9 responses to “Facebook’s and eBay’s monopolies are very different from, and scarier than, Google’s. But what about Amazon?

  1. Well said and thought provoking, I just use Amazon, Facebook and Google without thinking about it but they are comprehensive, efficient and user friendly. So we all fall into the same trap. I’m SO old I remember using s search engine called Jeeves.!!

  2. If Google has a monopoly to worry about, it’s on internet advertising, not on search, per se.

  3. Something that worries me is that most of the really big internet services are based in the U.S., and as is relevant today, they all answer to U.S. three-letter agencies with their made-up court orders to acquire whatever information they want, for whatever purpose.

    Whether it’s buying, selling, auctioning, hosting files, posting pictures and videos, or debating politics, the U.S. has a monopoly on these internet-based services and the consequential collection of personal data.

  4. That’s a legitimate concern, Robert; but I think orthogonal to what I’m discussing here. If you are worried about Google disclosing your search history to the NSA — as you might reasonably be — nothing stops you from using DuckDuckGo instead. But if you’re worried about Facebook disclosing your private group-chat history to the NSA, there’s not much you can do about that if all the people you want to talk to are on Facebook.

  5. Pingback: Interesting Links for 11-07-2017 | Made from Truth and Lies

  6. If it corners its market in the way it seems to be approaching, then like Facebook and eBay it will lose its incentive to actually be good.

    I don’t think this is true. Amazon, as a retailer, will always be vulnerable to being undercut by someone with lower prices or faster service. Nobody has much commitment to the shop they buy things from; nobody cares whether their friend all shop at the same shop, so it’s not like Facebook (though I can’t really talk much about the Face-book, as I have not got an account there so have no personal experience).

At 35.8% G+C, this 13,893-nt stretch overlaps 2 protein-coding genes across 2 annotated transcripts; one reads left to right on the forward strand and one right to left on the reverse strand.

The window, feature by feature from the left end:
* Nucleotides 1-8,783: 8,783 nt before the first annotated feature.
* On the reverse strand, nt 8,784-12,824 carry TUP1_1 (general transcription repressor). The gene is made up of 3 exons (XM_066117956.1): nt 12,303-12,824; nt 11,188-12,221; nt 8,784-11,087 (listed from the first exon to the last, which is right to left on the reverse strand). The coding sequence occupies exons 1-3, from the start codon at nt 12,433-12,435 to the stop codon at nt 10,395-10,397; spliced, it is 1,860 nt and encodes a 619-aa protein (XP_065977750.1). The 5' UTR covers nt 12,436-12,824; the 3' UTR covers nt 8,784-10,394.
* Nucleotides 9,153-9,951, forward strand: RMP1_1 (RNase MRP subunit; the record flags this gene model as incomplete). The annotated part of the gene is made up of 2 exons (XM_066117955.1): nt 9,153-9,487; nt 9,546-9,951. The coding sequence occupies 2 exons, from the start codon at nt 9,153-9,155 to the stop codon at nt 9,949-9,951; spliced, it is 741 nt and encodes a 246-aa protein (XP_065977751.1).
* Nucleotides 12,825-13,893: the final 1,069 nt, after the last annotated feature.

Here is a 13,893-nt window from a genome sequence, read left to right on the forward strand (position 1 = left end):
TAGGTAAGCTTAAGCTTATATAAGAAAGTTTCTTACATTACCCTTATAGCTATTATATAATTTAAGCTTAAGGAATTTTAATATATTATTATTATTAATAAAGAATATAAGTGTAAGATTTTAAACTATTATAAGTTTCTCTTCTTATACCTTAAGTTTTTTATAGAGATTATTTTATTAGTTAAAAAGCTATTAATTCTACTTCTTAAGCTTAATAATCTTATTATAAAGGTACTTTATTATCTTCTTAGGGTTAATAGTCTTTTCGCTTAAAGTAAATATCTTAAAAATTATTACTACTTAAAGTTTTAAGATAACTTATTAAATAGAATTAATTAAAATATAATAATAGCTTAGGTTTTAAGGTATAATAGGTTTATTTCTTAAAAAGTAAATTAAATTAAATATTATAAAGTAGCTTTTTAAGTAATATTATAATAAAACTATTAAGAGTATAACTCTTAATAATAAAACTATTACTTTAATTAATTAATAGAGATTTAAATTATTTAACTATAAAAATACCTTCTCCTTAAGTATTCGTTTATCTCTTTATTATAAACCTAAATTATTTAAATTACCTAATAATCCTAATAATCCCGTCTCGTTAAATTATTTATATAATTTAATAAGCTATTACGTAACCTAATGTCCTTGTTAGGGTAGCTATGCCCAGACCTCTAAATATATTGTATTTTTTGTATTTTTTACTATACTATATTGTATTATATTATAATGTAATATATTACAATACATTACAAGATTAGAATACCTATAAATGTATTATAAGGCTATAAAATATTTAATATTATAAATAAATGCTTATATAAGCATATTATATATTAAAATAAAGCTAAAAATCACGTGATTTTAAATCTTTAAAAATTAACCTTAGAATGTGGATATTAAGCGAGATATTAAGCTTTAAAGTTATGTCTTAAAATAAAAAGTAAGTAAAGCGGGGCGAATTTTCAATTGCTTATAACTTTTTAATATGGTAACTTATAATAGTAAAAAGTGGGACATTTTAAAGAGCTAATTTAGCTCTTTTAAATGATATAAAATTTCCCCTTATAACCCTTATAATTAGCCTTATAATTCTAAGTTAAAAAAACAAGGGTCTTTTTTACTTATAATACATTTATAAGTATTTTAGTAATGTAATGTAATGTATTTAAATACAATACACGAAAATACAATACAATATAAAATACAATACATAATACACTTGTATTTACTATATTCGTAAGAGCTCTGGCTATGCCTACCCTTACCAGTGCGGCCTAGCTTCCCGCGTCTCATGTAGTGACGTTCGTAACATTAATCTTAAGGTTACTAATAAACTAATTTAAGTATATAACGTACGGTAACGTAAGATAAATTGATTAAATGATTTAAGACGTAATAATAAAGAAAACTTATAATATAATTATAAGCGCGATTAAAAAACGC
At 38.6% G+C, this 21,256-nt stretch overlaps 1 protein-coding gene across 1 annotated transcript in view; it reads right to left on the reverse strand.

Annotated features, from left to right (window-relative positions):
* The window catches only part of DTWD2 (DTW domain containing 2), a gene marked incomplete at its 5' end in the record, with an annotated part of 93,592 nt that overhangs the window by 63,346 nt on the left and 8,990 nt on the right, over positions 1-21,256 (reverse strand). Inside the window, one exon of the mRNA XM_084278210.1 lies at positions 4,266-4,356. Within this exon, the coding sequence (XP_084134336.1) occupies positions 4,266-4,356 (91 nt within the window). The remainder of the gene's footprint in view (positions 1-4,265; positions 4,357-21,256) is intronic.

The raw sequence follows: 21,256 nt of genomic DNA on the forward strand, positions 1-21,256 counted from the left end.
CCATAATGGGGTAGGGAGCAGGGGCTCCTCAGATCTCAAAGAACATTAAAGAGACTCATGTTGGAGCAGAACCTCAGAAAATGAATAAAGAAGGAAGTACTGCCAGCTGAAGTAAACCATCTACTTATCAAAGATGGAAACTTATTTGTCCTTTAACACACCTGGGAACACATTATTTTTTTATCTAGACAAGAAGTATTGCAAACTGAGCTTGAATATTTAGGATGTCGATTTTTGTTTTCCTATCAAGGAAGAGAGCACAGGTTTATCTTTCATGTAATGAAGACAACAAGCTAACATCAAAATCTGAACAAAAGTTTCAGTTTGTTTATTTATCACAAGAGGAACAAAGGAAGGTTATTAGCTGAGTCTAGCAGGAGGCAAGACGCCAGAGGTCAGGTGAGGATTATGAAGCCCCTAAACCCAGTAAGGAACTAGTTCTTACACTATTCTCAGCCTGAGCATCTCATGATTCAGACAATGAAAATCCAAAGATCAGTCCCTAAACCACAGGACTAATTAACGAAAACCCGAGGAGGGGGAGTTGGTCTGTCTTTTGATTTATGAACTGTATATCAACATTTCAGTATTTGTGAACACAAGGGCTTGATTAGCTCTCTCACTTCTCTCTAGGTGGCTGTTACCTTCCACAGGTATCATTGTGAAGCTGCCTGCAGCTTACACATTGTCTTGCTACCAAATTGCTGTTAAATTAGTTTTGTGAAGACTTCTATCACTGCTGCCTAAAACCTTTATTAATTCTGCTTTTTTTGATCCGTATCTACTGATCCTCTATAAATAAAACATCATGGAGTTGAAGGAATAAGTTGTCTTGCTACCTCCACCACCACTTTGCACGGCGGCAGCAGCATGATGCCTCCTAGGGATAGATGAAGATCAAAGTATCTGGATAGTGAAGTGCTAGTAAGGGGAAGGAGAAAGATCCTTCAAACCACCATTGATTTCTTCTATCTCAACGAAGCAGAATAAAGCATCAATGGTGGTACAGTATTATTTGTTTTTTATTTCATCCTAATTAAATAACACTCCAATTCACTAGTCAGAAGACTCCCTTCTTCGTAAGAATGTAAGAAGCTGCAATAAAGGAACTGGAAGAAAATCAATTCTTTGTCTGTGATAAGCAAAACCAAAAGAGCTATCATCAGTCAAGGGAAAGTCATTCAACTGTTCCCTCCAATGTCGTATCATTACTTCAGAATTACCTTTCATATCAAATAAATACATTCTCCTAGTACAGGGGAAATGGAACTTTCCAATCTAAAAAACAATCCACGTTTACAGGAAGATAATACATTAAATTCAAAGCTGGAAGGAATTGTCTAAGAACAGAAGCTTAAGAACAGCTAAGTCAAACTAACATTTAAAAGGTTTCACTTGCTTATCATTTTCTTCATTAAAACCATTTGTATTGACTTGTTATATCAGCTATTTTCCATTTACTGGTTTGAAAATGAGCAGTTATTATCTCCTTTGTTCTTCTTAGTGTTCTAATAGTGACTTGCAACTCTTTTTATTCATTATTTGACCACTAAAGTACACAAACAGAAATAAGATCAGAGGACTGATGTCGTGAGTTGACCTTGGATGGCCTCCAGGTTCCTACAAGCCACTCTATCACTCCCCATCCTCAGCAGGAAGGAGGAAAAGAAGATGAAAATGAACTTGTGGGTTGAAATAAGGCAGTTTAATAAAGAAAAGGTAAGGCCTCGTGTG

And it knows it, too, which is why Amazon hardly makes any profit, instead re-investing almost all its revenue into improving its warehousing and distribution networks, to make sure that it gains as many economies of scale as it can in order to keep its prices low and its service quick.

    Some people have expressed fears about Amazon driving its competitors out of business using ‘predatory pricing’, only to then abuse its monopoly position by raising prices; I’m not afraid of that, because there’s no instance I’ve ever seen of it actually working, because while the first stage, driving the competition out of business, is easy enough if you have the cash reserves, in order for the second stage (abusing the monopoly) to work you would have to raise your prices so much that it becomes both possible and highly lucrative to undercut you — which is what therefore inevitably happens.